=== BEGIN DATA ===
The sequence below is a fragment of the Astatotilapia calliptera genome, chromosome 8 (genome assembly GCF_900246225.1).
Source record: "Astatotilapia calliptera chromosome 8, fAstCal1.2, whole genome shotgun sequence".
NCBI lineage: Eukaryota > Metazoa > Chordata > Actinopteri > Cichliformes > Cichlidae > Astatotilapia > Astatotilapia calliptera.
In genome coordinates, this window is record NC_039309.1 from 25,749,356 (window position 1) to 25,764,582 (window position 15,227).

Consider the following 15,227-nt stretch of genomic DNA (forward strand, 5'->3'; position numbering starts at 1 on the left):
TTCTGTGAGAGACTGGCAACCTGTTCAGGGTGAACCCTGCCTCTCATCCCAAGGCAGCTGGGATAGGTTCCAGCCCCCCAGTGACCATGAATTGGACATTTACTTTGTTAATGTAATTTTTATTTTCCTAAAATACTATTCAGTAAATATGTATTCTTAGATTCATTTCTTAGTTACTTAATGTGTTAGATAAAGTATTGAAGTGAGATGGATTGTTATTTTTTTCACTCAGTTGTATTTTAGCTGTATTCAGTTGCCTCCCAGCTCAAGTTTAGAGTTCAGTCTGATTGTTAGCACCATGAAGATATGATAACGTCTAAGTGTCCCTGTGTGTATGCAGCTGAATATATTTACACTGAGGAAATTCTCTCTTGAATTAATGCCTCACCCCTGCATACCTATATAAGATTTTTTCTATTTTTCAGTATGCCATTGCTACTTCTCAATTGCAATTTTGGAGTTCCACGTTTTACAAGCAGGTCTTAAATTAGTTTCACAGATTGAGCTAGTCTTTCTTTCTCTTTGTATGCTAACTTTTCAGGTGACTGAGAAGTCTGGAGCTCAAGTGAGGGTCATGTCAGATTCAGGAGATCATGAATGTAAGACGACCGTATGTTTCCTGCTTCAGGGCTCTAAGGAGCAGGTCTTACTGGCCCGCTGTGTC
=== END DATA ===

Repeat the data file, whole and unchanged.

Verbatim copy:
The sequence below is a fragment of the Astatotilapia calliptera genome, chromosome 8 (genome assembly GCF_900246225.1).
Source record: "Astatotilapia calliptera chromosome 8, fAstCal1.2, whole genome shotgun sequence".
NCBI lineage: Eukaryota > Metazoa > Chordata > Actinopteri > Cichliformes > Cichlidae > Astatotilapia > Astatotilapia calliptera.
In genome coordinates, this window is record NC_039309.1 from 25,749,356 (window position 1) to 25,764,582 (window position 15,227).

Consider the following 15,227-nt stretch of genomic DNA (forward strand, 5'->3'; position numbering starts at 1 on the left):
TTCTGTGAGAGACTGGCAACCTGTTCAGGGTGAACCCTGCCTCTCATCCCAAGGCAGCTGGGATAGGTTCCAGCCCCCCAGTGACCATGAATTGGACATTTACTTTGTTAATGTAATTTTTATTTTCCTAAAATACTATTCAGTAAATATGTATTCTTAGATTCATTTCTTAGTTACTTAATGTGTTAGATAAAGTATTGAAGTGAGATGGATTGTTATTTTTTTCACTCAGTTGTATTTTAGCTGTATTCAGTTGCCTCCCAGCTCAAGTTTAGAGTTCAGTCTGATTGTTAGCACCATGAAGATATGATAACGTCTAAGTGTCCCTGTGTGTATGCAGCTGAATATATTTACACTGAGGAAATTCTCTCTTGAATTAATGCCTCACCCCTGCATACCTATATAAGATTTTTTCTATTTTTCAGTATGCCATTGCTACTTCTCAATTGCAATTTTGGAGTTCCACGTTTTACAAGCAGGTCTTAAATTAGTTTCACAGATTGAGCTAGTCTTTCTTTCTCTTTGTATGCTAACTTTTCAGGTGACTGAGAAGTCTGGAGCTCAAGTGAGGGTCATGTCAGATTCAGGAGATCATGAATGTAAGACGACCGTATGTTTCCTGCTTCAGGGCTCTAAGGAGCAGGTCTTACTGGCCCGCTGTGTC